Are there any current restrictions – in New Zealand or elsewhere – about how these products can be marketed? How should marketing of these products be managed?

“I am not an expert on marketing. I believe we should manage the situation to maintain the appeal of e-cigarettes for smoking cessation, accepting that long-term use of vaping may be necessary for some to prevent relapse to smoking. One of the important factors in making e-cigarettes attractive to adults as a tobacco substitute is that they can use different flavours, so I am concerned at the suggestions that we should restrict flavours. This could easily do more harm than good. It should be remembered that people who want cigarettes can access them almost anywhere. We have to make it as easy for smokers to access e-cigarettes and for the e-cigarettes to be attractive to them.

“If the result of any restriction of vaping is to drive people towards smoking then that would be a retrograde step, so there is a balance to be found between encouraging adult smokers to use them (rather than smoking tobacco) and making them too easy to access for young non-smokers. We already have a restriction on sales to people under 18. According to the ASH Year 10 survey, the number of young smokers is decreasing steadily, so I doubt whether we need to get concerned, although we should keep a close eye on what is happening and maintain the message that vaping is not harmless, and is only encouraged as a replacement for smoking.”

Given the current state of knowledge, is it recommended that smokers use vaping to quit tobacco? What about non-smokers?

“Yes, in the current state of knowledge, smokers who want to quit but struggle to manage that using conventional means could try vaping. It is certainly far less harmful than smoking, and has been successful for many. Non smokers – no.  It is not a good idea. It will not be good for them, even if it is not all that harmful.”

Conflict of interest statement:

  • I am a member of End Smoking New Zealand, which advocates for harm reduction solutions (such as e-cigarettes) to be encouraged within tobacco control policies.
  • I have been part of the MoH technical advisory group on e-cigarette regulation (2018).
  • I have an MBIE-funded Endeavour grant to work towards developing better smoking cessation therapies.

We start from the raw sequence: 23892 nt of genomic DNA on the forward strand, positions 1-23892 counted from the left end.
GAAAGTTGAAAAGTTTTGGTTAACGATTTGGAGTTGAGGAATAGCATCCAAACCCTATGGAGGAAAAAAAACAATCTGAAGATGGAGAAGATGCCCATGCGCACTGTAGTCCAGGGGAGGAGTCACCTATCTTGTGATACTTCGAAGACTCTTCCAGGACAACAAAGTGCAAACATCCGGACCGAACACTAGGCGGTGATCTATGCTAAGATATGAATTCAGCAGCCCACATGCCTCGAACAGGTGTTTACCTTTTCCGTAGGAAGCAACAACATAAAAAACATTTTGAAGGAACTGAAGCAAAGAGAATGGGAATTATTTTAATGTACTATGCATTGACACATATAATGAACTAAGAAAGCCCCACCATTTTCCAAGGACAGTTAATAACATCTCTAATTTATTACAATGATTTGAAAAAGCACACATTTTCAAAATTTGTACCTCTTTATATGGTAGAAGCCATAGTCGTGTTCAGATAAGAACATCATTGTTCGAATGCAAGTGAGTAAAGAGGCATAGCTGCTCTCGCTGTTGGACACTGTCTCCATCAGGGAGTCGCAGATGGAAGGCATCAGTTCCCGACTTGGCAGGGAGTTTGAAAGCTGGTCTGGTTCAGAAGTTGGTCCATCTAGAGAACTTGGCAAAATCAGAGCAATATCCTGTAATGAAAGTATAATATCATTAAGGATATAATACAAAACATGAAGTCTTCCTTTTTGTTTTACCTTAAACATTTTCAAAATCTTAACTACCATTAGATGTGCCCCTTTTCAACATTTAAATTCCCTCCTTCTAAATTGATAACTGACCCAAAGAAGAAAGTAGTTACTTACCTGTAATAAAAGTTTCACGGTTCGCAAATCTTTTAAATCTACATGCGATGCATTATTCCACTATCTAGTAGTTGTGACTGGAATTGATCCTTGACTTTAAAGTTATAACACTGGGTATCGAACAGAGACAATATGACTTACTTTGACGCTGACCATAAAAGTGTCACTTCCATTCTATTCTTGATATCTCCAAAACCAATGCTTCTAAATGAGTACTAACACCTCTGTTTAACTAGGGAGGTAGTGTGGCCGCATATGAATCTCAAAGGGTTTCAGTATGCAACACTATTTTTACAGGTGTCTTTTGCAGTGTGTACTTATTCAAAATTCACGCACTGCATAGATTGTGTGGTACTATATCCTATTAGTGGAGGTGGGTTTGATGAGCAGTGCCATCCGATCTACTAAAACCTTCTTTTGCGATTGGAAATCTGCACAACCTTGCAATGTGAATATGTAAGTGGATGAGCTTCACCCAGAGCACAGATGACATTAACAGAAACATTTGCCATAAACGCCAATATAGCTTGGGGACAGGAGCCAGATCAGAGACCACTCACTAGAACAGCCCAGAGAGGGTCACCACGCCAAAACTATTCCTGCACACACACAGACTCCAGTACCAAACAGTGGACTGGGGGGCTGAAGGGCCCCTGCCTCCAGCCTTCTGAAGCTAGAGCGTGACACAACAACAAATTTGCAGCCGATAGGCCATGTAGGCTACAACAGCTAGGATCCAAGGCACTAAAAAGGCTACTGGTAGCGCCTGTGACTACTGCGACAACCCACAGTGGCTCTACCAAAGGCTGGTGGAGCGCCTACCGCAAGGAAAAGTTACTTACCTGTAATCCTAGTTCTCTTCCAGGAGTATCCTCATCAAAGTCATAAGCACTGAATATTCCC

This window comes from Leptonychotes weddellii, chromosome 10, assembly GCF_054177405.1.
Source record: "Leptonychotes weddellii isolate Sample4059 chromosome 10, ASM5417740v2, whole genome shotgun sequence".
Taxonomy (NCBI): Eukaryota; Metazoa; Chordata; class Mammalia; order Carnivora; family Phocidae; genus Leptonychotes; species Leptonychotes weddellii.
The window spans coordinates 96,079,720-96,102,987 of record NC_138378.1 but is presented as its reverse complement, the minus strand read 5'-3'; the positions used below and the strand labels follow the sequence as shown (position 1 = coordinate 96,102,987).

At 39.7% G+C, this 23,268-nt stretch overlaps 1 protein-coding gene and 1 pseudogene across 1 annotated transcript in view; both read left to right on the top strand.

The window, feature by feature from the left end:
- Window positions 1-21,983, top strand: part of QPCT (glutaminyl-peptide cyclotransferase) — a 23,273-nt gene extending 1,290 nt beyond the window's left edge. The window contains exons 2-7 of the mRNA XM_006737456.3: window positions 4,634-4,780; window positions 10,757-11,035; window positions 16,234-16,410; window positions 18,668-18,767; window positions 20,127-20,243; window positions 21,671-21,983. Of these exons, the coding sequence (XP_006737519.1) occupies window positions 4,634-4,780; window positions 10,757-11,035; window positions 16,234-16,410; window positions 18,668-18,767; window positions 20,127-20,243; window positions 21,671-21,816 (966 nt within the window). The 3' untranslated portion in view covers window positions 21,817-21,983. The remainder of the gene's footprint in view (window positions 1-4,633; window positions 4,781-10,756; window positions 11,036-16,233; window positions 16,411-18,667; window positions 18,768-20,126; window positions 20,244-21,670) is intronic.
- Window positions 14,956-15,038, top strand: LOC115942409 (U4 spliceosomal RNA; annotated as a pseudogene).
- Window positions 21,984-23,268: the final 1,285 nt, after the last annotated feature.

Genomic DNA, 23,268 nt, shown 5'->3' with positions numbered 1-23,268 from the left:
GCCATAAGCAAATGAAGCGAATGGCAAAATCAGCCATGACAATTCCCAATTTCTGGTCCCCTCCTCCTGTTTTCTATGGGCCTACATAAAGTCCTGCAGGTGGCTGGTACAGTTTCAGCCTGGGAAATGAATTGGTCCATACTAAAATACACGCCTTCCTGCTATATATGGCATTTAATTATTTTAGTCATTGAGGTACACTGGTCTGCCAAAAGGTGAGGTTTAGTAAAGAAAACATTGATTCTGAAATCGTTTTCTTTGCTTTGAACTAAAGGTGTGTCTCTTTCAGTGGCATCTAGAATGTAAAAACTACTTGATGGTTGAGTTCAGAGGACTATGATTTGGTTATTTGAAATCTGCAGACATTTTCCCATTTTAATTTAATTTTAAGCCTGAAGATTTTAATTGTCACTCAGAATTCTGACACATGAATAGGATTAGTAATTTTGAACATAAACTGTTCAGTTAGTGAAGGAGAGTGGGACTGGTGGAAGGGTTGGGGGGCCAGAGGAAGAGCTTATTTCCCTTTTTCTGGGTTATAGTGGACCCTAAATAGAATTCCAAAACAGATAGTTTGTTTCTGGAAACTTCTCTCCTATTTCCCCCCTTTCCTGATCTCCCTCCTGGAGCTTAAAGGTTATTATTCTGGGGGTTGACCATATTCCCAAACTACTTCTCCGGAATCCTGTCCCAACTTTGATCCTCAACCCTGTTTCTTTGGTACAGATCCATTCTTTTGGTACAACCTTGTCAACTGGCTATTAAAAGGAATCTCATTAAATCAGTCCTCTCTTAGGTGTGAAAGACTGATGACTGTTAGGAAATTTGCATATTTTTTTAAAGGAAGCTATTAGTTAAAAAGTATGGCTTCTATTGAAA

• I am not and never have been funded by the tobacco industry or the vaping industry, either directly or indirectly.

Dr Natalie Walker, Associate Professor in Public Health, The National Institute for Health Innovation (NIHI), School of Population Health; Director, Centre for Addiction Research, Faculty of Medical and Health Sciences, The University of Auckland

Following a number of deaths in the United States linked to vaping, what do we know about the possible cause? Should New Zealand vape users be concerned?

“The US outbreak of severe, acute respiratory failure (including deaths) related to vaping is certainly of concern. An investigation into the cause of these events is on-going so nothing is as yet certain.

“Whilst the investigation is underway, government agencies in the US are recommending consumers avoid buying vaping products from the black-market, and to refrain from vaping THC oil (THC is Tetrahydrocannabinol – the main psychoactive ingredient of cannabis) or ‘modifying/adding any substances to products purchased in stores’.

“We need to put these events into context. First, e-cigarettes have been around for more than a decade, with no indications of harm. Second, the recent US events appear to be acute, that is they don’t appear to be related to long-term vaping. Finally, in the USA, 480,000 people die each year from smoking-related diseases (that’s 1,300 deaths every day) – it’s a pity these deaths don’t also make the world news.

“Should New Zealand vapers be concerned about the serious vaping events in the US? At this stage there is no evidence of the issue occurring in New Zealand, but I would suggest vapers make sure they buy their vaping products from reputable retailers and should not vape THC oil.”

How have different countries approached regulation of e-cigarettes and their liquids? Would further regulation help protect vape users against these potential risks?

“It’s an incredibly complex topic, and product regulation varies greatly around the world. Currently: 32 countries regulate nicotine concentration/volume, 32 countries prohibit use of harmful ingredients (except nicotine) in e-liquid, 31 countries regulate quality of e-liquid content, require safety and quality evaluation or regulate flavors in e-liquid. See the full list of countries here.

“What New Zealand’s e-cigarette product regulation will look like has yet to be debated. However, product regulation should always be stronger for smoked tobacco. The recent vaping-related health events in the US have highlighted how important it is that vapers don’t purchase e-liquid from the black market (given you can’t guarantee the quality of the product) – and to only buy from reputable retailers.”